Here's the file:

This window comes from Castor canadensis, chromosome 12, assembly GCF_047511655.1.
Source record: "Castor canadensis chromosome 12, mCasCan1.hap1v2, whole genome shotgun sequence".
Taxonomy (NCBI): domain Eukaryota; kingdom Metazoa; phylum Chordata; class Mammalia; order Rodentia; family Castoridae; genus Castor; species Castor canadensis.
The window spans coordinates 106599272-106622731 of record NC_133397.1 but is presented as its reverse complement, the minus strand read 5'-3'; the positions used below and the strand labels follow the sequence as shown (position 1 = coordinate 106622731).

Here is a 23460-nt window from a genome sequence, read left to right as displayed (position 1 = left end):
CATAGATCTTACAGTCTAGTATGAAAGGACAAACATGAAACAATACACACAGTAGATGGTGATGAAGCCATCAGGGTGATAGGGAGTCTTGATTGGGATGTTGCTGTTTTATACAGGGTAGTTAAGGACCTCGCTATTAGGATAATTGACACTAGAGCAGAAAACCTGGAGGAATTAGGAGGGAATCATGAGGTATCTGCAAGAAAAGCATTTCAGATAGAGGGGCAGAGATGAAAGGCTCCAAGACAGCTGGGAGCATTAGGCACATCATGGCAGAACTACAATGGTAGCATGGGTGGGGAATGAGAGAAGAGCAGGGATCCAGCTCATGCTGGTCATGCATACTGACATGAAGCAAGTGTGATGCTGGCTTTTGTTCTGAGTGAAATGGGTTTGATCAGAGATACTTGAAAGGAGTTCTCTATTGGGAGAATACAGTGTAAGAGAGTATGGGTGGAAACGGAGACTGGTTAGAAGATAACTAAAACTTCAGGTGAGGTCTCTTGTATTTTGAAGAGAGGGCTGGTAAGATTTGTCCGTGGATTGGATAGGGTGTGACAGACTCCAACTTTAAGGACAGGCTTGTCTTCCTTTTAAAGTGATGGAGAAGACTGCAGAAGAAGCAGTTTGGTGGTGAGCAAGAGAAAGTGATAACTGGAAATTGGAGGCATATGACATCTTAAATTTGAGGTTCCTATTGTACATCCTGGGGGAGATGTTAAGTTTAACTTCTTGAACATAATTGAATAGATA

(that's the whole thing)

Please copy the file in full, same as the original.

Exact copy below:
This window comes from Castor canadensis, chromosome 12, assembly GCF_047511655.1.
Source record: "Castor canadensis chromosome 12, mCasCan1.hap1v2, whole genome shotgun sequence".
Taxonomy (NCBI): domain Eukaryota; kingdom Metazoa; phylum Chordata; class Mammalia; order Rodentia; family Castoridae; genus Castor; species Castor canadensis.
The window spans coordinates 106599272-106622731 of record NC_133397.1 but is presented as its reverse complement, the minus strand read 5'-3'; the positions used below and the strand labels follow the sequence as shown (position 1 = coordinate 106622731).

Here is a 23460-nt window from a genome sequence, read left to right as displayed (position 1 = left end):
CATAGATCTTACAGTCTAGTATGAAAGGACAAACATGAAACAATACACACAGTAGATGGTGATGAAGCCATCAGGGTGATAGGGAGTCTTGATTGGGATGTTGCTGTTTTATACAGGGTAGTTAAGGACCTCGCTATTAGGATAATTGACACTAGAGCAGAAAACCTGGAGGAATTAGGAGGGAATCATGAGGTATCTGCAAGAAAAGCATTTCAGATAGAGGGGCAGAGATGAAAGGCTCCAAGACAGCTGGGAGCATTAGGCACATCATGGCAGAACTACAATGGTAGCATGGGTGGGGAATGAGAGAAGAGCAGGGATCCAGCTCATGCTGGTCATGCATACTGACATGAAGCAAGTGTGATGCTGGCTTTTGTTCTGAGTGAAATGGGTTTGATCAGAGATACTTGAAAGGAGTTCTCTATTGGGAGAATACAGTGTAAGAGAGTATGGGTGGAAACGGAGACTGGTTAGAAGATAACTAAAACTTCAGGTGAGGTCTCTTGTATTTTGAAGAGAGGGCTGGTAAGATTTGTCCGTGGATTGGATAGGGTGTGACAGACTCCAACTTTAAGGACAGGCTTGTCTTCCTTTTAAAGTGATGGAGAAGACTGCAGAAGAAGCAGTTTGGTGGTGAGCAAGAGAAAGTGATAACTGGAAATTGGAGGCATATGACATCTTAAATTTGAGGTTCCTATTGTACATCCTGGGGGAGATGTTAAGTTTAACTTCTTGAACATAATTGAATAGATA